Human papillomavirus (HPV) causes 30,700 cervical, anal, oropharyngeal, penile, and vaginal/vulvar cancer cases annually. Multiple vaccines are available to combat at least the main oncogenic strains 16 and 18 that cause 90% of cancer cases.

The Advisory Committee on Immunization Practices now recommends a 2-dose series starting at 11 to 12 years of age. Providers may administer the vaccine to females, men who have sex with men, immunosuppressed individuals, and HIV-infected male patients up to 26 years of age. Patients should defer vaccination during pregnancy.

HPV vaccine coverage is less extensive in low income, minority, limited English proficiency, under- and uninsured patients. Lack of knowledge, provider recommendation, and perceived risk contribute to low vaccine coverage.

The journal Cancer Medicine has published an article ahead of print showing that many poor, uninsured adults were unaware of HPV, its effects, and related vaccines.

The researchers assessed HPV vaccine awareness and disease and cancer knowledge with a “true,” “false,” or “don’t know” type questionnaire. A certified translator modified the English-language surveys into Spanish. Surveyed patients received a nominal gift and a CDC fact sheet on HPV.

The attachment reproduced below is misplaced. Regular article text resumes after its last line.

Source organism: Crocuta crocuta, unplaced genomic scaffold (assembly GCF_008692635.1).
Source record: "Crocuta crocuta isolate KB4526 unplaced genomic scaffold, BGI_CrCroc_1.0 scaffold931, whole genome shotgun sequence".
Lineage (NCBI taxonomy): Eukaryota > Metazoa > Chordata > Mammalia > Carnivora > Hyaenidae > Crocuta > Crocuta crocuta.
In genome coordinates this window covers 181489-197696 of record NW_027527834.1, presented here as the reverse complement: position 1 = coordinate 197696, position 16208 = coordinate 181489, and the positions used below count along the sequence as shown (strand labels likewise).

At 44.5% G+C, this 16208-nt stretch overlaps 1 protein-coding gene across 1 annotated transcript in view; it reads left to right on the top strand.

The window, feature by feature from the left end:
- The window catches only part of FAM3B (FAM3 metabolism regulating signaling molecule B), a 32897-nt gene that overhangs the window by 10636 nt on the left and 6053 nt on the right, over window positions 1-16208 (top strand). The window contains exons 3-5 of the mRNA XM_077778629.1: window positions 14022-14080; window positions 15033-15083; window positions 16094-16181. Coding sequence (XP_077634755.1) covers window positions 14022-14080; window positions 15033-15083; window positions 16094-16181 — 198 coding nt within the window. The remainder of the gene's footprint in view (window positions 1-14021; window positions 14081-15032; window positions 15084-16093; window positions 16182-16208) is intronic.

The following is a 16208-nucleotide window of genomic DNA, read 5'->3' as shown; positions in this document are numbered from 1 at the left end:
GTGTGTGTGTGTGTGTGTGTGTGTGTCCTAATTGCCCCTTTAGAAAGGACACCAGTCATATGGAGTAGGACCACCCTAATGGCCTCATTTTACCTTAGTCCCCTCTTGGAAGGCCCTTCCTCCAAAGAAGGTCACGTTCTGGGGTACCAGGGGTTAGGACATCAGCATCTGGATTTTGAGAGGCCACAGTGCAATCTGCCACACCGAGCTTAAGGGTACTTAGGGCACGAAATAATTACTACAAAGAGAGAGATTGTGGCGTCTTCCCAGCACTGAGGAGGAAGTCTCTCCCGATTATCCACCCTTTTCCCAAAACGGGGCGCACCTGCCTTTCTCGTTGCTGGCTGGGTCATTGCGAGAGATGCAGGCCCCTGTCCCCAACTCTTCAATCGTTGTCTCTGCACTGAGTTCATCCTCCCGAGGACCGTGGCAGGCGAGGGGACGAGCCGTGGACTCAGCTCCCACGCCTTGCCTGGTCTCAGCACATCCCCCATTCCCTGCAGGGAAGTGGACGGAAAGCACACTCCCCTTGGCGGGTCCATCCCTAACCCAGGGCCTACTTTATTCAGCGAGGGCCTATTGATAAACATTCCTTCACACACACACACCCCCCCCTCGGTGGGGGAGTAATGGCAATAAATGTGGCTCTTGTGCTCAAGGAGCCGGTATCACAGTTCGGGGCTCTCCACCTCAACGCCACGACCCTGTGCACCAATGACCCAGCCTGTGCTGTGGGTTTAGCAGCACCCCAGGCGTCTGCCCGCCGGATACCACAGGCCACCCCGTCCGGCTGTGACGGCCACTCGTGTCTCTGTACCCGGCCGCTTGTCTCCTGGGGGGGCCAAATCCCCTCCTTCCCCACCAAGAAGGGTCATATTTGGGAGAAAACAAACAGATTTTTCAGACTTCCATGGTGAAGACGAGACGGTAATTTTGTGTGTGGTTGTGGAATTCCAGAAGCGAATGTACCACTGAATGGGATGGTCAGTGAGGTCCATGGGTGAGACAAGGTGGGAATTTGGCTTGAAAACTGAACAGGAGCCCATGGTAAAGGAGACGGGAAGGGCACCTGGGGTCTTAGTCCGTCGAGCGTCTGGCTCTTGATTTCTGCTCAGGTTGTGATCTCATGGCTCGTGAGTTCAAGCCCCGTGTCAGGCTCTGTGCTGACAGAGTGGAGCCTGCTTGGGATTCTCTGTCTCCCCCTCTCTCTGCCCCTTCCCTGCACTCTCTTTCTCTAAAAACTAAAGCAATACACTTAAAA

Half of patients were aware of HPV, similar to the rate of awareness among Latinas nationwide in the United States, and a slim third were aware of the vaccine. Only 11% of patients knew that HPV causes throat cancer (an increasing problem for both sexes). Many patients were not candidates for the HPV vaccination, but were parents to children who should receive the series.

Providers and public health organizations should frame HPV vaccines as cancer prevention instead of prevention of sexually transmitted infection. Providers may bundle HPV vaccination with skin safety against skin cancer and smoking cessation/avoidance.

These findings show that these representative poor, uninsured minority adults are largely unaware of HPV disease, its oncogenic effects, and associated vaccination. Targeting these populations will produce the greatest societal benefits to shrink the race gap in cancer outcomes.